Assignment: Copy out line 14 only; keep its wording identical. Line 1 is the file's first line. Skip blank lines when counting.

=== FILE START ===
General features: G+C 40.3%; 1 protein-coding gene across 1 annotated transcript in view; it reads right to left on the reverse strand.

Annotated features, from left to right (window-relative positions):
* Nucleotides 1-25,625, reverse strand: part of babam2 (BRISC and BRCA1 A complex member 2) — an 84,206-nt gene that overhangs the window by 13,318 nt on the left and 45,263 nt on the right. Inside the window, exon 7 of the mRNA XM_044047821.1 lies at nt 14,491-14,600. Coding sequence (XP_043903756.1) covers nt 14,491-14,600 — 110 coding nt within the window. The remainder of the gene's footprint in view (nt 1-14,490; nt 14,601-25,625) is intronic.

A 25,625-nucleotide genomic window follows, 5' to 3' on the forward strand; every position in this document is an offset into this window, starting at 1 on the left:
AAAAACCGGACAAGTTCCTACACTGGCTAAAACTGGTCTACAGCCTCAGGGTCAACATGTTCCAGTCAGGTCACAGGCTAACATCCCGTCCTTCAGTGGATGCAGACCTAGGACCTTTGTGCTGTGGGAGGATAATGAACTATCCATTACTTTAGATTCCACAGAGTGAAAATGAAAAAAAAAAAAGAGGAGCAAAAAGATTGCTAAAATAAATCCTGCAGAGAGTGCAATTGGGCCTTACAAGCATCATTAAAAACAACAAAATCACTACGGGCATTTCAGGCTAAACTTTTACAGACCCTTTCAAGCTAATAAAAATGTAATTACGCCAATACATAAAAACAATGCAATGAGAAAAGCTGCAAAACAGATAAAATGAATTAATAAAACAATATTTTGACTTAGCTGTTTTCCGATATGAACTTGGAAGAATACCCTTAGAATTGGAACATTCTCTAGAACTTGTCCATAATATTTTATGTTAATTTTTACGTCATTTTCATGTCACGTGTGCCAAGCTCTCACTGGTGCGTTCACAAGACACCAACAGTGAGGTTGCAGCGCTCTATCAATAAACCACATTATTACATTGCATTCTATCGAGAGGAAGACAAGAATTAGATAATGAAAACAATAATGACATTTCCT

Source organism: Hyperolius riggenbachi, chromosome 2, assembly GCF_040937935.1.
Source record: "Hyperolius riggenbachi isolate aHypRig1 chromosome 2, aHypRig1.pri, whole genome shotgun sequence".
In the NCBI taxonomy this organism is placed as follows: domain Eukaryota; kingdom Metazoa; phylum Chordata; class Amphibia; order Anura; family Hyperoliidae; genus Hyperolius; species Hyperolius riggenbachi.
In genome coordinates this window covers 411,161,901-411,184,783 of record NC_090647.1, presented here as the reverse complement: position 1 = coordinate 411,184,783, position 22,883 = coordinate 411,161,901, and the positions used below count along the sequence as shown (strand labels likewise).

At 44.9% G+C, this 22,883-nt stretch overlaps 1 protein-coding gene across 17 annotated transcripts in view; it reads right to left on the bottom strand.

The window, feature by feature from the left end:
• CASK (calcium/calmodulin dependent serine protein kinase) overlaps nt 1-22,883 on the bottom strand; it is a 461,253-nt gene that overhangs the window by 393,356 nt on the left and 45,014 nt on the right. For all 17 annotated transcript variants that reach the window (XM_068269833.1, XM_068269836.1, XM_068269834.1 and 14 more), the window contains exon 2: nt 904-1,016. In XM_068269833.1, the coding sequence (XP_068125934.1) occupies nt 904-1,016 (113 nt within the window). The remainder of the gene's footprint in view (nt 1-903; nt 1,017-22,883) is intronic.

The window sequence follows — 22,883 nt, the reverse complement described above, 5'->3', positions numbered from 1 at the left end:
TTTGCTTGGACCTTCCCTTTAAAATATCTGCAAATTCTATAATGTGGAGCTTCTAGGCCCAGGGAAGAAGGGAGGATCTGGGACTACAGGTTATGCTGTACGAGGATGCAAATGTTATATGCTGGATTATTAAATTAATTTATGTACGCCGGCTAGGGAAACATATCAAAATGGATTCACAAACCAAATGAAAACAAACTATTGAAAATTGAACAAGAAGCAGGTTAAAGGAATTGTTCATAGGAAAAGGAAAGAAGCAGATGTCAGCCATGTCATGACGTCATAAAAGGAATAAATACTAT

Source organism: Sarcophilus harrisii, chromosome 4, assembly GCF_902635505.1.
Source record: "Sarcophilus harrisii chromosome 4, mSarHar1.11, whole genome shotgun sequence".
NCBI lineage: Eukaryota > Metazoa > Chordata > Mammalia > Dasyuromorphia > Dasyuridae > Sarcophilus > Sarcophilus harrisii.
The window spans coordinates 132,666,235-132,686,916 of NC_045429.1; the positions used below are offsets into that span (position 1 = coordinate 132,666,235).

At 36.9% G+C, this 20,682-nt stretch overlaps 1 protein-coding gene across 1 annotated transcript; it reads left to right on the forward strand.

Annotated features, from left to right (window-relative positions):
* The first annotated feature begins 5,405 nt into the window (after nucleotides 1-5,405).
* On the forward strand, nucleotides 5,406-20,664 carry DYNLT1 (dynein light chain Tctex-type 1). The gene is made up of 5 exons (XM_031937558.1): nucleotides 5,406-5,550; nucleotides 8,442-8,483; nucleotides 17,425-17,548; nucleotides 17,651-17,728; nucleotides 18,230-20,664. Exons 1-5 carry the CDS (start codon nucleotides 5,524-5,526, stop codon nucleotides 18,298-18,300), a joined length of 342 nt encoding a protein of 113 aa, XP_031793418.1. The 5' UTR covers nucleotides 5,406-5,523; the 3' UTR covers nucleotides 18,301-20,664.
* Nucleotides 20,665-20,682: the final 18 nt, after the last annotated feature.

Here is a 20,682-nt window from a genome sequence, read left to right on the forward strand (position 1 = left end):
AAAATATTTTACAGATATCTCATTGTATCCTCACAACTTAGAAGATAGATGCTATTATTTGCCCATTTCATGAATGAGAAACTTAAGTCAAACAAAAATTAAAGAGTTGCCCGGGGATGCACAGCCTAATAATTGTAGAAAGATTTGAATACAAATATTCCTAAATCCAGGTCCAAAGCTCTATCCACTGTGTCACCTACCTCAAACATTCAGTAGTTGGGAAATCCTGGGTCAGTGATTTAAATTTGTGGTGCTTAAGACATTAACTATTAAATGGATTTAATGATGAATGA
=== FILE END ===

TTTGCTTGGACCTTCCCTTTAAAATATCTGCAAATTCTATAATGTGGAGCTTCTAGGCCCAGGGAAGAAGGGAGGATCTGGGACTACAGGTTATGCTGTACGAGGATGCAAATGTTATATGCTGGATTATTAAATTAATTTATGTACGCCGGCTAGGGAAACATATCAAAATGGATTCACAAACCAAATGAAAACAAACTATTGAAAATTGAACAAGAAGCAGGTTAAAGGAATTGTTCATAGGAAAAGGAAAGAAGCAGATGTCAGCCATGTCATGACGTCATAAAAGGAATAAATACTAT